Multi-instrumentalist, vocalist, and producer Dadi is a delightful musician who taps from the roots of Brazilian music without taking standard stock samba and bossa nova music interpretations to obvious ends and means. It's an original music written by Dadi and several friends like Marisa Monte, Chico Buarque, Arnaldo Antunes, Seu Jorge, bandmates Kassin (bass), and Domenico Lancelotti (drums/backup vocals) that crosses over to pop music, soul-jazz, and tropicalia. Playing acoustic and electric guitar or keyboards, with some subtle percussion and electronics overdubbed, Dadi broadens his color palette exponentially on this disc that was recorded in Rio de Janeiro. Every track features a differently configured band, with Dadi's many multi-tracked instruments as the focal point for the others to take off and soar on their own. Of the three numbers co-written with Monte, "Devo Lhe Dizer" is a pop song with Adriana Calcanhotto's second vocal line, "Nao Tente Compreender" is a funkier pop tune, and Jorge's co-op penned "Nao e Proibido" is a fun-filled groove-type boogaloo with marginal sax fills from David Binney. Ten cuts were composed in part by Dadi, including the light, delicate, 6/8-paced title track, the swooning, romantic, late-night, acoustic guitar-based "Quando Voce Me Abraca," and with Antunes, a surprisingly hard rock-toned "Voz de Commando" purely for fun, and the hollowed-out melody of "Por Que Nao" with a march rhythm plopped in the middle. Buarque's famed "A Banda" features a jazzy, five-piece horn section, a harder samba beat, a vocal chorus, and a bright persona, while along with the strutting "Depois da Chuva" in two-beat fashion, all represent the selections that standout and away from conventional structures. Dadi himself is quite the strumming troubadour as heard during his acoustic feature "Passando" where the stance is implied rather than obvious. His talent is tremendous within this group context, while individually here, it is not so much obvious or pronounced as it could be. That should come some other time, but the seeds are sown for Dadi to perhaps become the next Hermeto Pascoal of instrumental Brazilian-based music.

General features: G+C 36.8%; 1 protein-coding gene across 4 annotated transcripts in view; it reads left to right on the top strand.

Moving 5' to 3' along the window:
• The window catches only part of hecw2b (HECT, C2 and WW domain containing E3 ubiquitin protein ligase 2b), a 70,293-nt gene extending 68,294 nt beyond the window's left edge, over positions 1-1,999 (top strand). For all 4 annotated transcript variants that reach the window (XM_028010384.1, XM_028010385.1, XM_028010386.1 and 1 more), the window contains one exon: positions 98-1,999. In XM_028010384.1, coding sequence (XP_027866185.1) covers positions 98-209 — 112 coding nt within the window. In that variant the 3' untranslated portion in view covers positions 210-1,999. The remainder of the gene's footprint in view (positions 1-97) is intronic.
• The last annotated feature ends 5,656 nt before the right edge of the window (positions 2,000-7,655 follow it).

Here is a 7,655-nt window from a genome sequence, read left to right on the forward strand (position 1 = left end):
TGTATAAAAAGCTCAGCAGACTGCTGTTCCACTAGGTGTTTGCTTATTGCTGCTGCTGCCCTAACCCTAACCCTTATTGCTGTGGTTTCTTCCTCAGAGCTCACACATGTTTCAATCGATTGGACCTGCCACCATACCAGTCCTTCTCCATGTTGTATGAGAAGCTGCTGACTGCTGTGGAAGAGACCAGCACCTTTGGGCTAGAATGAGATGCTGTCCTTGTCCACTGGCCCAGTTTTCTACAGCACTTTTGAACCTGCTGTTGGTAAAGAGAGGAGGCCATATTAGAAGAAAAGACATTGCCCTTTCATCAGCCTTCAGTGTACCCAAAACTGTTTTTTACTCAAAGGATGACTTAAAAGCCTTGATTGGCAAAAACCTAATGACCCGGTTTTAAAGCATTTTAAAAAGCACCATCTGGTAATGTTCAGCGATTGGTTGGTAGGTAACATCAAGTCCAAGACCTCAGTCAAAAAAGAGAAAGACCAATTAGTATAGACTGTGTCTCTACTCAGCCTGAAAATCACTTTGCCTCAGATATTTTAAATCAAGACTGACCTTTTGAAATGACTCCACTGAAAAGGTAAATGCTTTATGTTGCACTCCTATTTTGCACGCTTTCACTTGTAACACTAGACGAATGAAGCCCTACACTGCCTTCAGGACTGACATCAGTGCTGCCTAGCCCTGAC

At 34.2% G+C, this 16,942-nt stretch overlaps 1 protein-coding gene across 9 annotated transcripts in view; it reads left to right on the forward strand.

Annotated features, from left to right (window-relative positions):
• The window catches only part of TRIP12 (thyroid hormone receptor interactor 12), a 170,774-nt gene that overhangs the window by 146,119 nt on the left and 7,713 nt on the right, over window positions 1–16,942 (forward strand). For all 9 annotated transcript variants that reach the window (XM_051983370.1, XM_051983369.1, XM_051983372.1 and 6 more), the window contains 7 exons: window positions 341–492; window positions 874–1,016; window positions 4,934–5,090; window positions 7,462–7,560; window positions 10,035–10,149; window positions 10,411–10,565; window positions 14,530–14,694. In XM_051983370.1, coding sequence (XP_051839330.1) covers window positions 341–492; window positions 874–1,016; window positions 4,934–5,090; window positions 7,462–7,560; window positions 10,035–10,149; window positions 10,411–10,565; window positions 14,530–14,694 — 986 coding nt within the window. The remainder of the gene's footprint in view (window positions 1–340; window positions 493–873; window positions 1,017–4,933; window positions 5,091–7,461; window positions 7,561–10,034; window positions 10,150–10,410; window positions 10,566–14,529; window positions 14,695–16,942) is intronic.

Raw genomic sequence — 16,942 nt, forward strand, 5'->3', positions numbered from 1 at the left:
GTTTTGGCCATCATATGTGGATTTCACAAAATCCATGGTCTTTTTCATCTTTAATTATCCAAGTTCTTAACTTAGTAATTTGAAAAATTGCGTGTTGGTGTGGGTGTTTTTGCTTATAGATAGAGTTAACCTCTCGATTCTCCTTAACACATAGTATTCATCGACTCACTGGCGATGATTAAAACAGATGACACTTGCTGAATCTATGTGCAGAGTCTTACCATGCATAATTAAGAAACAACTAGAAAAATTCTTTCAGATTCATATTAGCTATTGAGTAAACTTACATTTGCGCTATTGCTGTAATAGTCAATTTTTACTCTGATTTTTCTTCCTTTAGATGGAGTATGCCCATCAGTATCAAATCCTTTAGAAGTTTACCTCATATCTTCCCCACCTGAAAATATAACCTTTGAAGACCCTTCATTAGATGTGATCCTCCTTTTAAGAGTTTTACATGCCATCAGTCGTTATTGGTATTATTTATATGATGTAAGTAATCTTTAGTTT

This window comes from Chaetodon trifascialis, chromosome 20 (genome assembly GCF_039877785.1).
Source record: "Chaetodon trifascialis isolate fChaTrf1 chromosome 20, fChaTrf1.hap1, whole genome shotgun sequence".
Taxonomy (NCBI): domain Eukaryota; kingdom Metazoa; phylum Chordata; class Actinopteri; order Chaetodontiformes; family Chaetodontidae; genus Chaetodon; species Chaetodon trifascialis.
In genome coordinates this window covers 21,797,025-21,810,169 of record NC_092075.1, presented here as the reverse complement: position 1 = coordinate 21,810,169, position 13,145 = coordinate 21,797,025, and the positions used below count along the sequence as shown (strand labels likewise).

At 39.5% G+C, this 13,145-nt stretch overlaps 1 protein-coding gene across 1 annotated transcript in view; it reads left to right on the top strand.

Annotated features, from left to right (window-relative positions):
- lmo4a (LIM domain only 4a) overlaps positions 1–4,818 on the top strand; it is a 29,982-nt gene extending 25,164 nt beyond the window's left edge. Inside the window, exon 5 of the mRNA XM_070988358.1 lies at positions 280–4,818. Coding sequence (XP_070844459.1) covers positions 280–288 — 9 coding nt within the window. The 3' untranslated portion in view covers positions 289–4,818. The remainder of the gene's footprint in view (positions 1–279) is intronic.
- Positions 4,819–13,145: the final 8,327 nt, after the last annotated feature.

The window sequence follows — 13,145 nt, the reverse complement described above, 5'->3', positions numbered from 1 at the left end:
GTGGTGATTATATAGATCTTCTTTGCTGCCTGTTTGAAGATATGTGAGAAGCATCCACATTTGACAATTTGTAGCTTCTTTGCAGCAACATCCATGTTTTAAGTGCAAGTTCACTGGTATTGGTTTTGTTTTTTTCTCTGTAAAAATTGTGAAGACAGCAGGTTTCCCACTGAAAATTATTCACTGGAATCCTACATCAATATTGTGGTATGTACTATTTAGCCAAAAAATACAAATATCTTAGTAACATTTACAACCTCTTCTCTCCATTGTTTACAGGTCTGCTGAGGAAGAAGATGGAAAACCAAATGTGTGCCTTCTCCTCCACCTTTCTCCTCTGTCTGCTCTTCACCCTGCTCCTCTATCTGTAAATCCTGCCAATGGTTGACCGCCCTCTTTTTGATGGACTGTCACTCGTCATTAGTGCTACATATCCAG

Share this page
AllMusic Review by Michael G. Nastos